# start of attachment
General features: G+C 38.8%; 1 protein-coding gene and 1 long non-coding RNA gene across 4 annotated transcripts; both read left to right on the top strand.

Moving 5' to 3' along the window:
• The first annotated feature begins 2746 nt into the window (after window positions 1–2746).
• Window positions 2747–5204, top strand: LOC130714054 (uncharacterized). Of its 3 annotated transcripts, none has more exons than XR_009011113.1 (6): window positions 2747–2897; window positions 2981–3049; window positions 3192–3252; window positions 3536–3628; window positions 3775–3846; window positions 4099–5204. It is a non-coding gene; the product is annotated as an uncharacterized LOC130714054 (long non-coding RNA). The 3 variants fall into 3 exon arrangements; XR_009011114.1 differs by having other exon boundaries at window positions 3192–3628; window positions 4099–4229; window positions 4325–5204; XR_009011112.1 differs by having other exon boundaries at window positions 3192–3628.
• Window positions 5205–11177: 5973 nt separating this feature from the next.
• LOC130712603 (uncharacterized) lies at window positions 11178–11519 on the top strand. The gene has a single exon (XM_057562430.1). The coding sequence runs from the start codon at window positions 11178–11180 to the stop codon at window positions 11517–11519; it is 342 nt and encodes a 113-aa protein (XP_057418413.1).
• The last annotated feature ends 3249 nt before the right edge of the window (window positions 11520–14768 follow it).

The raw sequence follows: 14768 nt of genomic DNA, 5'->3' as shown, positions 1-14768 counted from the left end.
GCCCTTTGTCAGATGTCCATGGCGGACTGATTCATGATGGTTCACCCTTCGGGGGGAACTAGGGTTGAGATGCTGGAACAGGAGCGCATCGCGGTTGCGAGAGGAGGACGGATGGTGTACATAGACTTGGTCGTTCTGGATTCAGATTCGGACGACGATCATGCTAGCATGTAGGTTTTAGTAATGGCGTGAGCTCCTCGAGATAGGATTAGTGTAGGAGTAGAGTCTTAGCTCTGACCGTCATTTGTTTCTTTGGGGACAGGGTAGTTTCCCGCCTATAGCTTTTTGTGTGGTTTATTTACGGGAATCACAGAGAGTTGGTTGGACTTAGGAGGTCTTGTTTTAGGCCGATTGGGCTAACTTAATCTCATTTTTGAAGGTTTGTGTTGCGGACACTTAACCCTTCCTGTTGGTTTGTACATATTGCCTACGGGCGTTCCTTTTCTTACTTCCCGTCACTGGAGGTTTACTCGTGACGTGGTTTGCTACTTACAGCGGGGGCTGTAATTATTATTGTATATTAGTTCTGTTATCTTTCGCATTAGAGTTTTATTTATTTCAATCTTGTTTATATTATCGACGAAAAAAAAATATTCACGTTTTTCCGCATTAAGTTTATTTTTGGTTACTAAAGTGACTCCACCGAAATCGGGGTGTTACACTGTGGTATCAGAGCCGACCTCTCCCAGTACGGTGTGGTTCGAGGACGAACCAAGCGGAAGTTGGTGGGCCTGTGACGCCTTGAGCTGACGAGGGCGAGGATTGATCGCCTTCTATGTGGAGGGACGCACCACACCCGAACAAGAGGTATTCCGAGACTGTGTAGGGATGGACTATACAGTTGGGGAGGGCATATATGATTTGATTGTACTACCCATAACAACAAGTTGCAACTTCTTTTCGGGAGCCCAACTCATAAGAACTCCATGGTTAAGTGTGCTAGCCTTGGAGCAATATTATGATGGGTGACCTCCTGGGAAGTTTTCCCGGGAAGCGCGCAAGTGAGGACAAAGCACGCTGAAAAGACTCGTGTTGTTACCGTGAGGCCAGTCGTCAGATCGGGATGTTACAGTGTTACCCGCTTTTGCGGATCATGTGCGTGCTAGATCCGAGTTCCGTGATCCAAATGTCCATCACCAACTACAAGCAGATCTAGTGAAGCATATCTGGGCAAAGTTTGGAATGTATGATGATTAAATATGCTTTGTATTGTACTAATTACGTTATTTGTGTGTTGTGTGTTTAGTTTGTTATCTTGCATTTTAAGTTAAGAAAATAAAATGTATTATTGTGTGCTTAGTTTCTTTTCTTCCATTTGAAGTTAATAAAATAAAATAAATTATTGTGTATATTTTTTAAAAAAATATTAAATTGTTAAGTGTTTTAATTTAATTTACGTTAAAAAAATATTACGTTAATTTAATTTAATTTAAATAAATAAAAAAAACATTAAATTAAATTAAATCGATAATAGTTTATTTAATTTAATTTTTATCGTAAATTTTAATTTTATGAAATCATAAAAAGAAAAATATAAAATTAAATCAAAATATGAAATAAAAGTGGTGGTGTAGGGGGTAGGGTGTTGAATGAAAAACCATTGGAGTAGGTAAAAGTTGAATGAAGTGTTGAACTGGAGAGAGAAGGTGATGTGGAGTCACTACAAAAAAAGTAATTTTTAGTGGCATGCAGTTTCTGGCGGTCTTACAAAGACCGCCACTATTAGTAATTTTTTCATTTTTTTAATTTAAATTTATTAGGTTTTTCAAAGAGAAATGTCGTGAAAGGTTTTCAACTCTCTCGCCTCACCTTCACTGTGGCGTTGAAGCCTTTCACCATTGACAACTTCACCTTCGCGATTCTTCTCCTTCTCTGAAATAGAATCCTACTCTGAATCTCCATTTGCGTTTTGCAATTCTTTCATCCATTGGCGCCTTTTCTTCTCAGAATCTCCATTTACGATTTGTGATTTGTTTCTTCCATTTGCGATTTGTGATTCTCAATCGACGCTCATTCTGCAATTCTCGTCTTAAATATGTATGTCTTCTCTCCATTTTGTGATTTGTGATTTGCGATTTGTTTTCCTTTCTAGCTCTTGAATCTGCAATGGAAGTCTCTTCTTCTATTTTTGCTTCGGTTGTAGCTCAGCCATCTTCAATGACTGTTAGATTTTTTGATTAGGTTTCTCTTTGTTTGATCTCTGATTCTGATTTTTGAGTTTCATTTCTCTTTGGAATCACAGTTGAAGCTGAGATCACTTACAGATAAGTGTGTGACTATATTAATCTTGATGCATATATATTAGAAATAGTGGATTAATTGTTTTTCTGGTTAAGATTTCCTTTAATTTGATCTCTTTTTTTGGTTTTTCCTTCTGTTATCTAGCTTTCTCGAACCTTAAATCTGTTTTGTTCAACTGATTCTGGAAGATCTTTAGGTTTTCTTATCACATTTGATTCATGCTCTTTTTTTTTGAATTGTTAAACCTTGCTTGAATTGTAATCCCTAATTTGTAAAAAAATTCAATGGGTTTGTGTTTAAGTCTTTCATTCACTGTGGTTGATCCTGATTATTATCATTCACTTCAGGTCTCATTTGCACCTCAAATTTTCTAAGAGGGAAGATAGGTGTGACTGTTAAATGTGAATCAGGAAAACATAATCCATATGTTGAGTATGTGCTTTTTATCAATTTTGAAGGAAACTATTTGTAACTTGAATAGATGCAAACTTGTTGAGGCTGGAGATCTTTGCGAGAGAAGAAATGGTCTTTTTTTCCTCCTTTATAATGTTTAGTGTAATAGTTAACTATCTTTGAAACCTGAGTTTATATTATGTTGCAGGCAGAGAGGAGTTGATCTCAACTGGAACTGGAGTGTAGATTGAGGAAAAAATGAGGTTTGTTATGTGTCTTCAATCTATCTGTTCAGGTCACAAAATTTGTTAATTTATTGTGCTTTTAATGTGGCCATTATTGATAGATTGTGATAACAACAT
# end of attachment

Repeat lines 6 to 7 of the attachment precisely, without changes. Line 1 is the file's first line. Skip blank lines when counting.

• LOC130712603 (uncharacterized) lies at window positions 11178–11519 on the top strand. The gene has a single exon (XM_057562430.1). The coding sequence runs from the start codon at window positions 11178–11180 to the stop codon at window positions 11517–11519; it is 342 nt and encodes a 113-aa protein (XP_057418413.1).
• The last annotated feature ends 3249 nt before the right edge of the window (window positions 11520–14768 follow it).